Something, anything.

That's just what I want, other things might happen. It's the hat and haircut that provoke this feeling within me. 

Well, I really like the way she sings the song, anyway. It's done quite spritely. 

And so I wait; to recover from lingering illness; for Rachel and Rhys to return; for my new camera to arrive; for what else, I do not know. I'm committed to having an adventure of some sort today. I have been bed-ridden, or at least house-ridden, for days now. I want to take a drive, maybe a hike, read a book on a hilltop, fall in love with the sky, sing songs out loud to the hills, serenade the puppy.

I put on an all acoustic Rickie Lee Jones album after the indiscretion above. I don't even know if Rickie Lee Jones has any children. Her parents were vaudevillians, a word I have always liked, though one that is challenging to use often. When I was a child the word evoked many things for me. Burlesque eventually replaced it.

I'll admit it, the only reason I listened to Rickie Lee Jones was because she had dated Tom Waits, but she's good, very good, even great at times. 

What's a Burlesquevillain. I want to meet one of those.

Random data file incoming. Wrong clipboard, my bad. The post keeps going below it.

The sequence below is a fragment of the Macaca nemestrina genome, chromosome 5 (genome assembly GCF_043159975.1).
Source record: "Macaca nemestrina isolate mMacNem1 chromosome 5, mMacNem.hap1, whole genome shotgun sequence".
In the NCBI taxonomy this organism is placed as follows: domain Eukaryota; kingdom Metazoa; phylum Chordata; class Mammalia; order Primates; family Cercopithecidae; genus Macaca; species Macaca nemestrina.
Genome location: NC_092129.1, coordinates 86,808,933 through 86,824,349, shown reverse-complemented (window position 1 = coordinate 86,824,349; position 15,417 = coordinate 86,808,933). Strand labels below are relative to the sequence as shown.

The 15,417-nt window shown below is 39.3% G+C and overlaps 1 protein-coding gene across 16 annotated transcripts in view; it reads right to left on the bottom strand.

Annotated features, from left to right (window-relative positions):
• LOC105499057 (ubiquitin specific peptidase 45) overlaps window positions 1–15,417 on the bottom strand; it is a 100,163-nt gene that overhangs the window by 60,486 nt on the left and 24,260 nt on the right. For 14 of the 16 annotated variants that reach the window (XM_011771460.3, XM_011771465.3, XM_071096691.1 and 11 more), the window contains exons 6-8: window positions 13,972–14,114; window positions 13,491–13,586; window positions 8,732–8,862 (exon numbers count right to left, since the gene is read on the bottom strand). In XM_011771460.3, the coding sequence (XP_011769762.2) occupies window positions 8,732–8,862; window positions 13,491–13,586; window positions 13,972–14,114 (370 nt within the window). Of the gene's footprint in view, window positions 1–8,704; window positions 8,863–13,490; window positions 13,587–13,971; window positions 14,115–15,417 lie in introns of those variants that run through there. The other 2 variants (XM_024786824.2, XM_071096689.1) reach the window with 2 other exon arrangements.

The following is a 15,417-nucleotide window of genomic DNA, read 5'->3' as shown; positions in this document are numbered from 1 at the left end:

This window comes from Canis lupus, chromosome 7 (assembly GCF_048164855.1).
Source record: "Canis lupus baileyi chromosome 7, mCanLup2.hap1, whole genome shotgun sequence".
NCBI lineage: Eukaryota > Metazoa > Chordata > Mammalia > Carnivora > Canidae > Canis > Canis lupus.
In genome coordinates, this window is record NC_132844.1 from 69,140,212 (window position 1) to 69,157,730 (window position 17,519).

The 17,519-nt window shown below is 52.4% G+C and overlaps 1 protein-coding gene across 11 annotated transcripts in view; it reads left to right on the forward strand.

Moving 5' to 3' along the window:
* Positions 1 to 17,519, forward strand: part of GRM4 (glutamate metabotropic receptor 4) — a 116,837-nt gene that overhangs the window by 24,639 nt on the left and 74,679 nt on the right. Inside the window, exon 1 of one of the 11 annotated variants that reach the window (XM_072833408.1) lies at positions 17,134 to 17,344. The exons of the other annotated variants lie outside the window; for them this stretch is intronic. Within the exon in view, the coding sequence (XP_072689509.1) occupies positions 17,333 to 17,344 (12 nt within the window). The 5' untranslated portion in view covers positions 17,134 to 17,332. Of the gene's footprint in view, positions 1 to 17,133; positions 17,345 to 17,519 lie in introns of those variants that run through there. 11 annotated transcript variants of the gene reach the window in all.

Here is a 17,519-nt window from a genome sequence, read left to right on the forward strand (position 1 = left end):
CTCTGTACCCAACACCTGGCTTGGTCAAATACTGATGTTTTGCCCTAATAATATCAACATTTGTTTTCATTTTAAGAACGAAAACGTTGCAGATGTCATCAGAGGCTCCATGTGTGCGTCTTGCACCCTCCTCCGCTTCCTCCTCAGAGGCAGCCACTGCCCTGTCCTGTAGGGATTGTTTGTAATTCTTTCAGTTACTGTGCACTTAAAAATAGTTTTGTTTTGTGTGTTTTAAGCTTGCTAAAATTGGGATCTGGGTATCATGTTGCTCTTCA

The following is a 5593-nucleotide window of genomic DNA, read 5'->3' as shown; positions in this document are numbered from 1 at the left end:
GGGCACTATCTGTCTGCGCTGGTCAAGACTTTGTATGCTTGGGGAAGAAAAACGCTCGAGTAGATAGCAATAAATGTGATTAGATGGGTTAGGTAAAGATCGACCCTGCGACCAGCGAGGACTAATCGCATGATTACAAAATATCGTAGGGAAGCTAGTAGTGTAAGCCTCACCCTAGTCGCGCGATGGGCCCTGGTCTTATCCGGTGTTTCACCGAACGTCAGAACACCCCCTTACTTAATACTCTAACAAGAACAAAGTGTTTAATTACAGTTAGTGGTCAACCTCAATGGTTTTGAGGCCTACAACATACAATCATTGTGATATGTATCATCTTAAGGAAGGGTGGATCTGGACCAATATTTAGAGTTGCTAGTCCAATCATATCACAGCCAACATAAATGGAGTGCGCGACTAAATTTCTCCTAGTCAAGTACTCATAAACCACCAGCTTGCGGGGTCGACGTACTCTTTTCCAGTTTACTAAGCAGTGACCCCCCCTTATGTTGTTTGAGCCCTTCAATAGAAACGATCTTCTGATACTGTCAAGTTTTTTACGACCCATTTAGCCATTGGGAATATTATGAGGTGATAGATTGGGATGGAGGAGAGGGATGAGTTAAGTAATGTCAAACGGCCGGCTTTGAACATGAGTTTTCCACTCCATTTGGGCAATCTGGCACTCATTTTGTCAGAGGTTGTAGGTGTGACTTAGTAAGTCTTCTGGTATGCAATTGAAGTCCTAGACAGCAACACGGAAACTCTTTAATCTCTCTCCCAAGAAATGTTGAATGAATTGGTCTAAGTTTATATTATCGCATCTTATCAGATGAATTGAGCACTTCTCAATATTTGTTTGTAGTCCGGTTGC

Saturday, April 27, 2013

It's alright

(Lisa Murray)

(The link to listen to this morning is right here)

Don't think twice, It's all right

Well, it ain't no use to sit and wonder why, babe
If you don't know by now
And it ain't no use to sit and wonder why, babe
It'll never do, somehow

When your rooster crows at the break of dawn
Look out your window and I'll be gone
You're the reason I'll be traveling on
But don't think twice, it's all right.

And it ain't no use in turning on your light, babe
The light I never knowed
And it ain't no use in turning on your light, babe
I'm on the dark side of the road
But I wish there was somethin' you would do or say
To try and make me change my mind and stay
We never did too much talking anyway
So don't think twice, it's all right.

It ain't no use in calling out my name, gal
Like you never done before
It ain't no use in calling out my name, gal
I can't hear any more
I'm a-thinking and a-wond'rin' walking down the road
I once loved a woman, a child I'm told
I give her my heart but she wanted my soul
Don't think twice, it's all right.

So long honey, babe 
Where I'm bound, I can't tell
Goodbye's too good a word, babe 
So I'll just say fare thee well
I ain't saying you treated me unkind
You could have done better but I don't mind
You just kinda wasted my precious time
But don't think twice, it's all right.

-Bob Dylan

And, of course, this one too...

Friday, April 26, 2013


Fuck. I called out again. There is no joy in it. I am just sick. Too sick to work.